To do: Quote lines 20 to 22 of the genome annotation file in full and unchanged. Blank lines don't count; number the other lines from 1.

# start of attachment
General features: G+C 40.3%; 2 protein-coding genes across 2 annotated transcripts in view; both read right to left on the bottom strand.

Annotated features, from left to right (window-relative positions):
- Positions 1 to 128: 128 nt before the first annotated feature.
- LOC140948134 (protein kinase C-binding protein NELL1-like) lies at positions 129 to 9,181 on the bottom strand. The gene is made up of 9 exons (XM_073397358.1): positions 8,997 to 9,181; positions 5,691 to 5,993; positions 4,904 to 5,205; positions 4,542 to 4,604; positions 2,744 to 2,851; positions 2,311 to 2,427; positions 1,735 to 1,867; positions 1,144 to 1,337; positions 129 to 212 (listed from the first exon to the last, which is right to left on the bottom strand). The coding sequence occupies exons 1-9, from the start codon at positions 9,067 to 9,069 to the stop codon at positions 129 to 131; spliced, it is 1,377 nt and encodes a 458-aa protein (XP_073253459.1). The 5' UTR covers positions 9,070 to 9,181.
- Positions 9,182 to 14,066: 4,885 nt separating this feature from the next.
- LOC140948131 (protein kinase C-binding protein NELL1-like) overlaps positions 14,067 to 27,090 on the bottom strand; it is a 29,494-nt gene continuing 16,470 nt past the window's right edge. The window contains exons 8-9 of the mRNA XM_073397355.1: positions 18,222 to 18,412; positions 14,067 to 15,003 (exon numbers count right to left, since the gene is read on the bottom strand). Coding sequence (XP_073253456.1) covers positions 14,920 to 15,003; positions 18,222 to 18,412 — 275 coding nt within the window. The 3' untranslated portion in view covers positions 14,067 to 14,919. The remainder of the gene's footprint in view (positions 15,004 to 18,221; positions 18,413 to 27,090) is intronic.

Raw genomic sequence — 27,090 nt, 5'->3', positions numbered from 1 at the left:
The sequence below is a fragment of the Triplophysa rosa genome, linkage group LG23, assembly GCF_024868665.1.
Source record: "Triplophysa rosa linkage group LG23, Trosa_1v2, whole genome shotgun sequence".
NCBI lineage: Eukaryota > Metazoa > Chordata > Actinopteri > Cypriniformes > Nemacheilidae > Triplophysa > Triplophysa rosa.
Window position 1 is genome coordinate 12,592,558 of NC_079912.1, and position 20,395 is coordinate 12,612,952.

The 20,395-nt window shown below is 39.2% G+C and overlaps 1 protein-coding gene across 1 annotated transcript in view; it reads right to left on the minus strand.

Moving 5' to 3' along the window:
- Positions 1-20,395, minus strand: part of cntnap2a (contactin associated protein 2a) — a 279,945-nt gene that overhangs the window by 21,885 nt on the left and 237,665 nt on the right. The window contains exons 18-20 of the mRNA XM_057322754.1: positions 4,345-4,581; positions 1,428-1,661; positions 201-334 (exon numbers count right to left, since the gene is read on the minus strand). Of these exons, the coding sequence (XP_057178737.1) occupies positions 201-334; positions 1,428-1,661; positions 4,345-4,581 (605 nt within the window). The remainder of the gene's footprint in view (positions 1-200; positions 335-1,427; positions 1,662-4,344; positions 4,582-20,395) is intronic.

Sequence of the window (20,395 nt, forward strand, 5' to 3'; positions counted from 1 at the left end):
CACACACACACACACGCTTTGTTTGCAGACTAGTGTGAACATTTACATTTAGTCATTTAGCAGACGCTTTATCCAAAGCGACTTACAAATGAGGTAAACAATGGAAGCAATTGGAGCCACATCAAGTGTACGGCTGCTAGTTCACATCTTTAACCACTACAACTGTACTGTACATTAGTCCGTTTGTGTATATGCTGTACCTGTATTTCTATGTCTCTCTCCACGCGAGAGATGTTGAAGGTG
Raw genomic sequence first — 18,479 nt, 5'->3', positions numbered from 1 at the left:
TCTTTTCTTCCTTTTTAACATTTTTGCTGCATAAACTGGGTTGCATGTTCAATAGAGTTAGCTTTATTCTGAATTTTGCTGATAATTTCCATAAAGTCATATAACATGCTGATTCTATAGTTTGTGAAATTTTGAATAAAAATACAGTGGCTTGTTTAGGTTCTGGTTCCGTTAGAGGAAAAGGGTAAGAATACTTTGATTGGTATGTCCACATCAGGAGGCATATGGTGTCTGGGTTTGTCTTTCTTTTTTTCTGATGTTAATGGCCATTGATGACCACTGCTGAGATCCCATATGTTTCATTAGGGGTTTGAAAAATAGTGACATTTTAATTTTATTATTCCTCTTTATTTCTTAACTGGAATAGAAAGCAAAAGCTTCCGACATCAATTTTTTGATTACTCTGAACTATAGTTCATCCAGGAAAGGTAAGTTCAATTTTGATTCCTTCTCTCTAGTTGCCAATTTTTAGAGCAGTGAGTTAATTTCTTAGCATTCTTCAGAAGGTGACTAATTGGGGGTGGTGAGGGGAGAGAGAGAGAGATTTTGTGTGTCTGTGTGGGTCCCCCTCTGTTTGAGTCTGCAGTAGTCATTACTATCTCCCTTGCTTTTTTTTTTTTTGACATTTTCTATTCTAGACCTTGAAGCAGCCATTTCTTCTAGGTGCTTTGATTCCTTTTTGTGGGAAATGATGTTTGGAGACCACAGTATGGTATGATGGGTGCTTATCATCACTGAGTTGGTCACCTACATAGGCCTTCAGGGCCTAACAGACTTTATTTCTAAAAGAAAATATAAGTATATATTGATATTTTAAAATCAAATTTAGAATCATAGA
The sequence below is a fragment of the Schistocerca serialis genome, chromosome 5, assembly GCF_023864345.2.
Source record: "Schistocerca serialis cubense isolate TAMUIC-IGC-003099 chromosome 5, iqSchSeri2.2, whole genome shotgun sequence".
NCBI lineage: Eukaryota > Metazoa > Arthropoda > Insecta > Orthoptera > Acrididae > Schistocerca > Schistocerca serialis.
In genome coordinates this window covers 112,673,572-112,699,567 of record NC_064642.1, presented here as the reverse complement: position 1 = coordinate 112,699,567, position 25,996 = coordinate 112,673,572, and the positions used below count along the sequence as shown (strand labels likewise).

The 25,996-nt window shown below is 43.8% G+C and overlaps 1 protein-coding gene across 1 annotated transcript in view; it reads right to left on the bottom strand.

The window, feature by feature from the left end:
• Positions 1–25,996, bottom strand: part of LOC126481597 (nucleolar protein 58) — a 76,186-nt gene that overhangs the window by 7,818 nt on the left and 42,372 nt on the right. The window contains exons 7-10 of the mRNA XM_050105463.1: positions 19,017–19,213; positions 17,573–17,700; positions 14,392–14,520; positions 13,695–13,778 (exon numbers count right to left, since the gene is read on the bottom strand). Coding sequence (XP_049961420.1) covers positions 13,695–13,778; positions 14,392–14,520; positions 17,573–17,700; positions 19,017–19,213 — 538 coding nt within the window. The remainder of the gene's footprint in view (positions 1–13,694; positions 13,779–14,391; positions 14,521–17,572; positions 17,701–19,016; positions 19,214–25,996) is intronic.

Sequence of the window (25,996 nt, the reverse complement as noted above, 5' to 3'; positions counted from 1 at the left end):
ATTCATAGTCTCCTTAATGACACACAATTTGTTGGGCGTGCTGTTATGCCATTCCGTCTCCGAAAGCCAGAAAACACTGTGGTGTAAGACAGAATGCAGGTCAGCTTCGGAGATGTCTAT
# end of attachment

Source record: "Schistocerca serialis cubense isolate TAMUIC-IGC-003099 chromosome 5, iqSchSeri2.2, whole genome shotgun sequence".
NCBI lineage: Eukaryota > Metazoa > Arthropoda > Insecta > Orthoptera > Acrididae > Schistocerca > Schistocerca serialis.
In genome coordinates this window covers 112,673,572-112,699,567 of record NC_064642.1, presented here as the reverse complement: position 1 = coordinate 112,699,567, position 25,996 = coordinate 112,673,572, and the positions used below count along the sequence as shown (strand labels likewise).